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Alert: The Diane B. Allen Equal Pay Act

September 4, 2018

On July 1, 2018, the Diane B. Allen Equal Pay Act (the “Act”), came into law. The Act broadens the New Jersey Law Against Discrimination (“NJLAD”) to provide enhanced equal pay protections for New Jersey employees. The Act prohibits pay disparities based upon characteristics protected by the NJLAD, such as race, creed, color, national origin, nationality, ancestry, age, sex, etc. Specifically, the Act makes it an unlawful employment practice “[f]or an employer to pay any of its employees who is a member of a protected class at a rate of compensation, including benefits, which is less than the rate paid by the employer to employees who are not members of the protected class for substantially similar work, when viewed as a composite of skill, effort and responsibility.”

The Act provides that, other than instances where a seniority or merit based system is utilized, employers may only pay employees a different rate of compensation for substantially similar work if the employer can show that: a) The pay differential is based on one or more legitimate, bona fide factors, such as training, education or experience, or the quantity or quality of production; b) The bona fide factors are not based on sex, and do not perpetuate a differential in compensation based on sex, or any other protected characteristic; c) Each of the bona fide factors are applied reasonably; d) One or more of the bona fide factors account for the entire wage differential; and e) The bona fide factors are job-related with respect to the position in question and based on legitimate business necessities. However, a bona fide factor based on business necessity would not apply “if it is demonstrated that there are alternative business practices that would serve the same business purpose without producing the wage differential.”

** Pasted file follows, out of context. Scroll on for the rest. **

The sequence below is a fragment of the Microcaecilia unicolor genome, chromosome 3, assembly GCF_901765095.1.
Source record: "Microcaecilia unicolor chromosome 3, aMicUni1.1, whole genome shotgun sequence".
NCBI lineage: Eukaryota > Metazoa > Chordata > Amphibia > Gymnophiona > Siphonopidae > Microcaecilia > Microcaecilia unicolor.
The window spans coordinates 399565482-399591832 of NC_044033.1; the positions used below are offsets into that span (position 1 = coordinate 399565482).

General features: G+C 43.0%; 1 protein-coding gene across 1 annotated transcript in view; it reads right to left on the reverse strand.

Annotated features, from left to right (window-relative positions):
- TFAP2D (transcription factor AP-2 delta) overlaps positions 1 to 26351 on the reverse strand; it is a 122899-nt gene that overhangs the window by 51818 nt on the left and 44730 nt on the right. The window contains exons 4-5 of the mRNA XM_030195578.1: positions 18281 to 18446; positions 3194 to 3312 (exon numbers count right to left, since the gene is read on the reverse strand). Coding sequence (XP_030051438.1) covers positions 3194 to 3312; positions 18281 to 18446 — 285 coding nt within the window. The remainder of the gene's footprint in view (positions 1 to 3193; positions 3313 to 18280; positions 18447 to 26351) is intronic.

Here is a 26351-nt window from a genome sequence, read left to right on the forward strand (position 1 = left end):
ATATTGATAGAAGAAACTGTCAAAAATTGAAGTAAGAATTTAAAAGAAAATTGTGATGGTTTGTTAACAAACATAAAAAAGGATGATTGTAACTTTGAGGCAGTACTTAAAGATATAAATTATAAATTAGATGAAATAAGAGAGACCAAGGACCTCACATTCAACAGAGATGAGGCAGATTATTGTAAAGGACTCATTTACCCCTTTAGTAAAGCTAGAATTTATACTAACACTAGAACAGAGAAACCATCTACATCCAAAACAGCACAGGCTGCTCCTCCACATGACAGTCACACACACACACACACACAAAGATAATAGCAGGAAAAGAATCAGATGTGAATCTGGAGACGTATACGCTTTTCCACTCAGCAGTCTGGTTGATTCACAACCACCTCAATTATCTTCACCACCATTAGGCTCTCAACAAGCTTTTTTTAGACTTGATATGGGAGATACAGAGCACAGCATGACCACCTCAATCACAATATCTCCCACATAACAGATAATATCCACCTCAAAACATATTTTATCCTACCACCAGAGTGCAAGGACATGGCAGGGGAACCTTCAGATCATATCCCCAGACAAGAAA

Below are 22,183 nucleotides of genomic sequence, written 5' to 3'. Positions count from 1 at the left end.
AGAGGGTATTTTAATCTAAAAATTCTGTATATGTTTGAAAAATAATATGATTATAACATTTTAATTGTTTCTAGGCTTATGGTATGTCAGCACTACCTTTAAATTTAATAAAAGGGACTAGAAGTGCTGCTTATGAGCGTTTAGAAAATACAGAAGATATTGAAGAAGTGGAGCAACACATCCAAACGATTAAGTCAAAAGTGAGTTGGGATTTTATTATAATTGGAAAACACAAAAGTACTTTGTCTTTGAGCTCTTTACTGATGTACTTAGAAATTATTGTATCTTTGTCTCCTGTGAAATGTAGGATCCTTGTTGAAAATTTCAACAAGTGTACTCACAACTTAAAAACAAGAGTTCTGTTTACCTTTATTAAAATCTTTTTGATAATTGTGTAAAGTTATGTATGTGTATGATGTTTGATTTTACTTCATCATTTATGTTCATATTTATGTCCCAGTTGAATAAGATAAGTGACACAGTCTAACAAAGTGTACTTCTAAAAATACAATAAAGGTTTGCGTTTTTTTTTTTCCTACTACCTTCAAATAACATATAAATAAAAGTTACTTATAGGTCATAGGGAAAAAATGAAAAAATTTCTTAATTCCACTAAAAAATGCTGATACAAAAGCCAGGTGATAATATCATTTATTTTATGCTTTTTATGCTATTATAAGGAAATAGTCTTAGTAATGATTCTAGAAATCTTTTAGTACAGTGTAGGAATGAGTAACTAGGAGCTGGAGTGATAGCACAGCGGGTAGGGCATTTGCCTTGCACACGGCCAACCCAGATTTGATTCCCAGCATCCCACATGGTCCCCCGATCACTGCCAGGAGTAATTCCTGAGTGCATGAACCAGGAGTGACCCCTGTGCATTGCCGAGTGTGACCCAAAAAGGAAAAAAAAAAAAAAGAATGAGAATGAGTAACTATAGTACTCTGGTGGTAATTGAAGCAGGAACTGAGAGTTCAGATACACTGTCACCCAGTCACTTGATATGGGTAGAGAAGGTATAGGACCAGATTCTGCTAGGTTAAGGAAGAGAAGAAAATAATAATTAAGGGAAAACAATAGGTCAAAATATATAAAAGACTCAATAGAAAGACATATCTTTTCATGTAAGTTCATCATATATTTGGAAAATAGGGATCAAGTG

The Act extends NJLAD’s anti-retaliation provisions to equal pay claims. Specifically, the Act prohibits retaliation against employees for “requesting from, discussing with, or disclosing to, any other employee or former employee of the employer, a lawyer from whom the employee seeks legal advice, or any government agency” equity pay information. Such equity pay information includes job title, occupational category, rate of compensation, including benefits, and the gender, race, ethnicity, military status, or national origin of the employee or any other employee or former employee, regardless of whether the employee receives a response. The Act also increases recoverable damages, and extends the statute of limitations for pay equity violations to six years. Specifically, employees may be able to recover treble damages if they can show they were discriminated against on the basis of pay, if they were retaliated against for raising the issue of pay disparity to an employer or other employees, or if they were required to waive their rights to complain about pay disparities. An employee may also be able to recover punitive damages if a court finds that an employer’s conduct was willful.

Finally, the Act imposes extensive requirements for employers that contract “with a public body to provide qualifying services ….” The act directs the Commissioner of Labor and Workforce Development to promulgate regulations requiring such employers to provide the total compensation and hours worked by employees and to categorize this information by gender, race, job title, ethnicity, and occupational and job category. For the duration of the contract, the employer must provide the commissioner with an update to the report each time there is a significant change in any of this information “or other significant change in employment status, including, but not limited to, medical leave of 12 weeks or more, hiring, termination for any reason, a change in part-time or full-time status, or a change in ‘employee’ or ‘contractor’ status.”

In light of the Act’s expansive scope, New Jersey employers should review their existing pay policies and practices to ensure that employees are receiving equal pay for performing substantially similar work. Employers who pay one person more than another will now have to demonstrate how their experience and education sets them apart. If any issues are uncovered during this review, employers should take steps to remedy any differences that could be attributed to membership in a protected class, so as to avoid running afoul of the new law.

If you have any questions, please call the employment attorneys at Zarwin Baum, David McComb, Zachary Silverstein and Dylan Henry at 215-569-2800. 

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